Hacker News new | past | comments | ask | show | jobs | submit login
Scientists reverse aging process in rat brain stem cells (medicalxpress.com)
105 points by lelf 61 days ago | hide | past | web | favorite | 16 comments



The cell's ability to mechanically sense it's surroundings is fascinating. There is an old paper from 2006 in Cell that was similar to this study in that it showed onencould direct stem cell differentiation down different lineages purely by growing the cells on different stiffness substrates. Definitely worth a read of you are interested in this topic:

https://www.ncbi.nlm.nih.gov/m/pubmed/16923388/


Say what you want about its applicability to human subjects, the quality of life for lab mice and rats has increased significantly in the last 50 years!


Considering this study probably involved slicing open hundreds of rat heads, I think us humans being interested in neurons more now vs. 50 years ago, has only made things worse for them. Although 50 years ago they likely suffered more amputations and the like.


Well, it's a strange issue. Without such testing, they wouldn't exist at all. So, is a life of, maybe okay but maybe awful lab testing better than none at all?

On a human level, we generally value being alive no matter the conditions, e.g., debilitating illness, chronic pain, etc., over not being alive. Of course there are exceptions like euthanasia, which are relatively rare. So why not apply that ethical equation to lab animals as well?

I'm just hypothesizing here. I don't particularly like animal testing, think its cruel, think it may be necessary, think it's a morally ambiguous situation, etc. Which is to say it's a complicated topic.


Luckily, work is being done to emulate various human organs [0] so that we can move away from animal testing.

[0] https://newatlas.com/organs-on-chips-testing/33337/


> Without such testing, they wouldn't exist at all. So, is a life of, maybe okay but maybe awful lab testing better than none at all?

There's no experience of any kind related to not existing in the first place, so the two options are completely orthogonal. It's like asking whether you'd suffer from your parents never having met.


> There's no experience of any kind related to not existing in the first place, so the two options are completely orthogonal. It's like asking whether you'd suffer from your parents never having met.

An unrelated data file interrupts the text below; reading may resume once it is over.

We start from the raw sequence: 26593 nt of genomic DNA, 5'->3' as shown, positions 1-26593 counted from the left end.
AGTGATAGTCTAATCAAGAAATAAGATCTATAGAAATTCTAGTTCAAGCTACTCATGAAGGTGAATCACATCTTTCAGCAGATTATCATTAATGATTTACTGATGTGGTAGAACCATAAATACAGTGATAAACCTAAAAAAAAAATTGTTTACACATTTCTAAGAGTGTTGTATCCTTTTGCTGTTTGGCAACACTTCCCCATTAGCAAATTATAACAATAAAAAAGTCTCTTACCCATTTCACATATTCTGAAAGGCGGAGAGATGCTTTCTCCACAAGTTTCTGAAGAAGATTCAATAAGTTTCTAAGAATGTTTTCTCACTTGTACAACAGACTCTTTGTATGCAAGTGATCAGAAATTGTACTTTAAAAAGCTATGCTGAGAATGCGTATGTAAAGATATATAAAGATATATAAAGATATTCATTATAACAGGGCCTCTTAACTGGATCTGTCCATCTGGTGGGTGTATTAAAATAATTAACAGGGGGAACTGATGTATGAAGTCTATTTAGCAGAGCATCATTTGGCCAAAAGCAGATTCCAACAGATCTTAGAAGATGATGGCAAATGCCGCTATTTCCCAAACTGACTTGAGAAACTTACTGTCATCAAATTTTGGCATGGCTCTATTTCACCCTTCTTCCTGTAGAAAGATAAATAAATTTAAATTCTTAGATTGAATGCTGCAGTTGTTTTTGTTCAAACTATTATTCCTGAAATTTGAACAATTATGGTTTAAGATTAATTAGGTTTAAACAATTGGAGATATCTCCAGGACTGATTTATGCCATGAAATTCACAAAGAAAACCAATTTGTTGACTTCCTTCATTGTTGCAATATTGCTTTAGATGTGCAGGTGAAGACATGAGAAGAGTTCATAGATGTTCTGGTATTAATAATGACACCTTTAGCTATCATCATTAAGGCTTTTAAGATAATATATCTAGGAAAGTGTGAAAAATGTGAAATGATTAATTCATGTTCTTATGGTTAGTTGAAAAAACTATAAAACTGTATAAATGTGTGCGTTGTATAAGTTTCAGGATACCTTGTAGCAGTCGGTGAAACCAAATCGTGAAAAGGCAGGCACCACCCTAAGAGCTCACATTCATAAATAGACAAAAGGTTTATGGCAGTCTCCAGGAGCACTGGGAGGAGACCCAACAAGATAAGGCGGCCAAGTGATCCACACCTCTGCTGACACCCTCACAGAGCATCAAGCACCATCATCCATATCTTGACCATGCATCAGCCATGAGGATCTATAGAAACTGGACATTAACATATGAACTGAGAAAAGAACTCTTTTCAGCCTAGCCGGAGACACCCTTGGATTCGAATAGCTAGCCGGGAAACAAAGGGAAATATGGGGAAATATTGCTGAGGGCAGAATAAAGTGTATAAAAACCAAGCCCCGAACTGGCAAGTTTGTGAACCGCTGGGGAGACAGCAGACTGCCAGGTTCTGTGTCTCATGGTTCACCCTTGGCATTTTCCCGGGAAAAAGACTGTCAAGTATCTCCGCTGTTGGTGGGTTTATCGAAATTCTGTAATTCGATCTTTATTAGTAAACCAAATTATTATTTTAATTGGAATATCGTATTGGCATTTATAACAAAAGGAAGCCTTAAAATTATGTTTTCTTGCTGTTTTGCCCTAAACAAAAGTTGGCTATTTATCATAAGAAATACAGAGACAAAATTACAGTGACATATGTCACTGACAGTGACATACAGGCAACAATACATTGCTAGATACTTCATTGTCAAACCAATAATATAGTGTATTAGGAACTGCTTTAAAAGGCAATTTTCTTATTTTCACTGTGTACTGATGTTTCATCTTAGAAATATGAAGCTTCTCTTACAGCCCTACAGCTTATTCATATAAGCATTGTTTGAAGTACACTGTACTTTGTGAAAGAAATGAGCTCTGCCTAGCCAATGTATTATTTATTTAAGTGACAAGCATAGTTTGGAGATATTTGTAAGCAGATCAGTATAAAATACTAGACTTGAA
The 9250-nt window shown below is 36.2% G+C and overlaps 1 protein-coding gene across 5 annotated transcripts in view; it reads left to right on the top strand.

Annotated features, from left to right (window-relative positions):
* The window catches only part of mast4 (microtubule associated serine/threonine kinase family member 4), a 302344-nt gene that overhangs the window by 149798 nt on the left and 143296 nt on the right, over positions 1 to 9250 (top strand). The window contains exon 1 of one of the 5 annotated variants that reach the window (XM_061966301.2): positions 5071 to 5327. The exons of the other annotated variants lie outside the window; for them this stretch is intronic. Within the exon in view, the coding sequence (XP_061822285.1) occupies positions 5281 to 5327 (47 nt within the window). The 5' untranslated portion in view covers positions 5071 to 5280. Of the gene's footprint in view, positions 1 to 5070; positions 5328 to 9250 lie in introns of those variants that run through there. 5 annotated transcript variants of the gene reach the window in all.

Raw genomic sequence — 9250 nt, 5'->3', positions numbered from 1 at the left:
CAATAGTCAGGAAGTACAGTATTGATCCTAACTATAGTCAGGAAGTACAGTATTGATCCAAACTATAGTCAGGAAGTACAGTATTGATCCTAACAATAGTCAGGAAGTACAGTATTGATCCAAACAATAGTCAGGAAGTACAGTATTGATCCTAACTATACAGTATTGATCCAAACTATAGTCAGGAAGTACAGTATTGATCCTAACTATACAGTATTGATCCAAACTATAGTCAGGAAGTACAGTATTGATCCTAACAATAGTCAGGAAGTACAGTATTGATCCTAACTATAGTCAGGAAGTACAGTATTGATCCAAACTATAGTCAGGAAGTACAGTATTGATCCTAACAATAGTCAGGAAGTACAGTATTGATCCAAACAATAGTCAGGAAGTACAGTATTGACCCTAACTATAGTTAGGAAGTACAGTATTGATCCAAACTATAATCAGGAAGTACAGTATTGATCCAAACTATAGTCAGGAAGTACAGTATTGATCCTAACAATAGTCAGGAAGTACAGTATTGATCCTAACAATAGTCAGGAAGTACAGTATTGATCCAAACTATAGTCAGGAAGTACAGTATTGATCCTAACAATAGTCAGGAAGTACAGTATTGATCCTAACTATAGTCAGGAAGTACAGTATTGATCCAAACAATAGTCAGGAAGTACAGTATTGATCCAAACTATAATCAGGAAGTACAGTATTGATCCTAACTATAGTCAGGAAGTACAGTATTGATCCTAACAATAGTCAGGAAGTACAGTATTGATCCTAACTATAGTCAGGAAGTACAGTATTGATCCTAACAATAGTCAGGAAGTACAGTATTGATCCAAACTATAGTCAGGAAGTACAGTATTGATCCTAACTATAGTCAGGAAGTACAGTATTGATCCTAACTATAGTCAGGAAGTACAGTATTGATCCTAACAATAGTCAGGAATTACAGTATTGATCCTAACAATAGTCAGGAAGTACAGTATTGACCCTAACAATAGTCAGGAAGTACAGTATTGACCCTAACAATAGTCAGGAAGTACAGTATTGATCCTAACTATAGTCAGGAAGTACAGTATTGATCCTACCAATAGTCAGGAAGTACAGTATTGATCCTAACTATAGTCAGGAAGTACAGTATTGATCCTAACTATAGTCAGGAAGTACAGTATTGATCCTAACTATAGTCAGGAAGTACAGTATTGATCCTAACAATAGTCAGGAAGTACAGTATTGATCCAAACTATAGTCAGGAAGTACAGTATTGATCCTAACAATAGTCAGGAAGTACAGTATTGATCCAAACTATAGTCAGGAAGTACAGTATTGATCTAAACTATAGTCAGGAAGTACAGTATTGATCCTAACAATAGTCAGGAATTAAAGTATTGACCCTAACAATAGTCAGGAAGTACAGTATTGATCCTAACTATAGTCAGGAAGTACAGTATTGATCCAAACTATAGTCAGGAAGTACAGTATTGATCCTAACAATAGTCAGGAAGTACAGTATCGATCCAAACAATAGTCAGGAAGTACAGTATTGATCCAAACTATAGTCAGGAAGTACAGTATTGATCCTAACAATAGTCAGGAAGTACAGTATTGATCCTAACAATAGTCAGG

I agree with your first statement that not existing in the first place means that you don't have the capacity (or burden) to regret or cherish that existence.

The second statement is a little bit more nuanced, because assuming you derive happiness from your existence, and you already exist, you'd not have been able to experience the happiness if your parents didn't meet, therefore you'd suffer a net loss. I realie that there's a bit of circular logic in there of course, hence why I condition the assertion on the fact that you already do exist and therefore can make a judgement whether you'd prefer to exist or not.


Hardly orthogonal: better to exist in suffering or not exist is rather acutely the topic of interest to those contemplating suicide.


Again, two different things - ending an existence, versus there being no existence to begin with.

Conflating the two makes one argue ethics from a realm of infinite possibilities instead of focusing on reality, which doesn't really make for great moral choices. For instance, should people have as much unprotected sex as possible, without any regard to their or their offspring's well-being, just to give the most children the chance to exist?


We can dismiss it as not particularly useful but it does contribute to human knowledge.

Most of us contribute much less to the body of human knowledge.


How is it not useful? It is a required step in order to develop human-working remedies. You can't just skip it because no one is going to experiment on humans directly (well, dependent on the risk).


On the ones that survive?


Did they reverse the aging process, or just trick the cells into thinking they were in a less stiff environment?

Does disabling Piezo1 have any side effects? I am guessing there is a reason for it. Might be more applicable in severe MS than aging.


Interested in the implications of this in context of concussions.


I, for one look forward to serving our new Rat overlords...


Not here, please.




Guidelines | FAQ | Support | API | Security | Lists | Bookmarklet | Legal | Apply to YC | Contact

Search: